FIGS. 6-7 are views of another embodiment of the grounding spacer. More specifically, FIG. 6 is a top view of a grounding spacer 210 with round holes, and FIG. 7 is a cross-sectional side view of the grounding spacer taken along line B-B of FIG. 6. As shown, compared to the previous embodiment shown in FIGS. 3-5, the central aperture 232 is smaller in comparison to the outer diameter 230 of the spacer 210. Also, the penetration features 264, 262 are still round but have smaller individual diameters and are radially spaced farther away from the central aperture 232.
FIG. 8-12 are various views of a grounding spacer with elongate penetration features. More specifically, FIG. 8 is a perspective view of a grounding spacer 310 with elongate penetration features 340. The spacer 310 includes a top surface 334, a bottom surface 336, an outer diameter 330, and a central aperture 332. The spacer 310 is shown as circular but could be of any size, thickness, and/or shape. The spacer 310 may or may not include a central aperture 332 or a slot or other structure to accommodate a bolt. The spacer 310 includes a plurality of penetration features 340. Although six are shown, any number of penetration features 340 could be used (e.g., four, six, eight, etc.). Each penetration feature 340 includes an oblong hole partially defined by a top extending rim 342 and a bottom extending rim 344. Separating the two rims 342, 344, and partially defining the oblong hole, is an outer arc 346 positioned toward the outer perimeter of the spacer 310, and an inner arc 348 positioned toward the central aperture 332, which are discussed in more detail below. The top extending rim 342 and bottom extending rim 344 extend in opposite directions, and are shown as being generally u-shaped. It is noted that although an elongate penetration feature is shown, any shape could be used.
FIG. 9 is a top view of the grounding spacer 310 with elongate penetration features of FIG. 8, and FIG. 10 is a cross-sectional side view of an elongate penetration feature 340 taken along line C-C of FIG. 9. FIG. 10 shows the top rim 342 extending from a top surface 334, and a bottom rim 344 extending from a bottom surface 336. FIG. 11 is a side view of the grounding spacer 310 of FIG. 8, and FIG. 12 is a cross-sectional view of the grounding spacer 310 taken along line D-D of FIG. 9.
FIGS. 13-14 are views of a flat blank grounding spacer with elongate holes. More specifically, FIG. 13 is a top view of a flat blank grounding spacer 410 with elongate holes 450. The flat blank grounding spacer 410 could be formed from a flat piece of sheet metal, and does not have any raised surfaces. A piece of sheet metal could be cut (e.g., stamped) into a desired shape (e.g., circular) with a desired number of elongate holes 450 radially spaced. As shown, the sheet metal could be cut, such as by stamping, into a circular shape having an outer diameter 430 and a central aperture 432. This is an intermediate step in manufacturing the grounding spacer, prior to creating the raised rims that provide the penetration features of the grounding spacer.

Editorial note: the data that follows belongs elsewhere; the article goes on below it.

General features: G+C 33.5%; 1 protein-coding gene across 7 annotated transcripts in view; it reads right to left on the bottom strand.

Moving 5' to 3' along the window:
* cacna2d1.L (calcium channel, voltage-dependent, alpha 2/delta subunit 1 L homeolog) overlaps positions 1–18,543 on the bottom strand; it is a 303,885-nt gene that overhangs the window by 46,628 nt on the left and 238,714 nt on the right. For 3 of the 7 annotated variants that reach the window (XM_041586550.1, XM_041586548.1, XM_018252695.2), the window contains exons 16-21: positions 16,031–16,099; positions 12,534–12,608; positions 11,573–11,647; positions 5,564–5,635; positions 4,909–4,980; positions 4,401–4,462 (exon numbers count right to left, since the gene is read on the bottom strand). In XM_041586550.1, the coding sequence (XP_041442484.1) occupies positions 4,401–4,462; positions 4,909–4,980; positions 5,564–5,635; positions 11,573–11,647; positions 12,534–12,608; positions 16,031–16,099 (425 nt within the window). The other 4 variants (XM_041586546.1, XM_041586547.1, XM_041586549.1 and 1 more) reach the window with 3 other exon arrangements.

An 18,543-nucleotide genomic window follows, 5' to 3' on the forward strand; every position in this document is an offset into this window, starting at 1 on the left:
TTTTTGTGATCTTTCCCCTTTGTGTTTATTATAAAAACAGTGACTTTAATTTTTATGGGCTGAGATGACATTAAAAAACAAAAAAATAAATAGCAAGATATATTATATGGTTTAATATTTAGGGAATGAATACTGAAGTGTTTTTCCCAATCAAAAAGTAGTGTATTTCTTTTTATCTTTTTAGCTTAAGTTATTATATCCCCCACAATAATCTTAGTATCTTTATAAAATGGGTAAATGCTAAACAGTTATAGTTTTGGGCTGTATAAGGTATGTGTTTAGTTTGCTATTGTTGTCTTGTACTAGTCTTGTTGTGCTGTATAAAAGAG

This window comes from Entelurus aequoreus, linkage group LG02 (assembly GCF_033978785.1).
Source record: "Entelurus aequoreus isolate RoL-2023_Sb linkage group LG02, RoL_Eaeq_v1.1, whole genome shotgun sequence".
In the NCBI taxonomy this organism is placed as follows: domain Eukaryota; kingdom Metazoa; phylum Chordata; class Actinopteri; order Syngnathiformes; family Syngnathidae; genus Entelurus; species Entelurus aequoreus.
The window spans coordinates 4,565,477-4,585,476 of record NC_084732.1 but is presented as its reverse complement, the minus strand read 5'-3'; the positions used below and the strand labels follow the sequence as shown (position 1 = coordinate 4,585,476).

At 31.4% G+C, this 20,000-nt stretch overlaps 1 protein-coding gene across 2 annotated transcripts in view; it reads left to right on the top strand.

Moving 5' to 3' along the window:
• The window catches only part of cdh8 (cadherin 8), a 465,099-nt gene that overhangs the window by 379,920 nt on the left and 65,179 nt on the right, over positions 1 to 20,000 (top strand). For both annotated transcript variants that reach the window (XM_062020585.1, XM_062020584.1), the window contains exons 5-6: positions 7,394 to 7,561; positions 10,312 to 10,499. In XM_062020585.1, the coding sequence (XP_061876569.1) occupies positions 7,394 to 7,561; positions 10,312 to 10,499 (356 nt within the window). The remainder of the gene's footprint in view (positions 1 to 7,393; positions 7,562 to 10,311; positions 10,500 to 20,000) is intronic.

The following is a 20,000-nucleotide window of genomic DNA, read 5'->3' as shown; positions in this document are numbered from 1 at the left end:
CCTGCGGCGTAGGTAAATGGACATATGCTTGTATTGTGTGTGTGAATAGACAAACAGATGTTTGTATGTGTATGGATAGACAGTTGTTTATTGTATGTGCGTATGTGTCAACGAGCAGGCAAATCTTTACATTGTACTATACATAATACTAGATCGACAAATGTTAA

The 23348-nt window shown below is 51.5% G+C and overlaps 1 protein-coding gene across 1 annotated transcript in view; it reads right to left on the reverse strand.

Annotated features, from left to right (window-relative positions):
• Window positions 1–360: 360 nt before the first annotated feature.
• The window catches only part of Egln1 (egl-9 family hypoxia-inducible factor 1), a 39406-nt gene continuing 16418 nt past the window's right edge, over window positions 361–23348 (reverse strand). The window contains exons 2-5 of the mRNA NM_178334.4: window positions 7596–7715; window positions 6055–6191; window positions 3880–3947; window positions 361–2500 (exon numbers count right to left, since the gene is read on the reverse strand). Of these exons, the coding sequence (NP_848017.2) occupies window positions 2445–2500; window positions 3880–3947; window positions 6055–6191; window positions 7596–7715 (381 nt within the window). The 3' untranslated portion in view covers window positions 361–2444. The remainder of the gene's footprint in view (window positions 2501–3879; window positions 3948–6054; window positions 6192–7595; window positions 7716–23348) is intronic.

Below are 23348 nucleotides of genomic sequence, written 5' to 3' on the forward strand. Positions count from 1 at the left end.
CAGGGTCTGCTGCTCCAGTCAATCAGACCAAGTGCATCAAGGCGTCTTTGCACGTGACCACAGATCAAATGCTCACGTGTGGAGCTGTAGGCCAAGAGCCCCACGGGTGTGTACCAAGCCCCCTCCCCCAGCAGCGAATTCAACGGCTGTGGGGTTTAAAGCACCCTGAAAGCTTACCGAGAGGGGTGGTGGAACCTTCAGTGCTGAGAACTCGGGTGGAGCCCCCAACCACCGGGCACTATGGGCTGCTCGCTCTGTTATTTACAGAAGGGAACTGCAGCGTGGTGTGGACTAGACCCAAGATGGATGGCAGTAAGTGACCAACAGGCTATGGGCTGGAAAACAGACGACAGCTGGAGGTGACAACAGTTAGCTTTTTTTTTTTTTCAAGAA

FIG. 14 is an enlarged view of an elongate hole of the flat blank grounding spacer 410 of FIG. 13. The elongate hole includes a first arc 452, a second arc 454 opposite thereto, and an inner arc 458 and an outer arc 456 separating the first and second arcs 452, 454. A first portion 463 is defined by the first arc 452 and the bend line 460, and a second portion 461 is defined by the second arc 454 and the bend line 460. The first portion 463 and second portions 461 could be formed into rims (such as shown in FIGS. 8-12) by bending or pushing (e.g., stamping) the first portion 463 up, and the second portion 461 down, such as along the bend line 460. The inner and outer arcs 456, 458 facilitate the manufacture of the penetration features and also relieve stress placed on the penetration features when assembled.
Having thus described the disclosure in detail, it is to be understood that the foregoing description is not intended to limit the spirit or scope thereof. It will be understood that the embodiments of the present disclosure described herein are merely exemplary and that a person skilled in the art may make any variations and modification without departing from the spirit and scope of the disclosure. All such variations and modifications, including those discussed above, are intended to be included within the scope of the disclosure. What is desired to be protected is set forth in the following claims.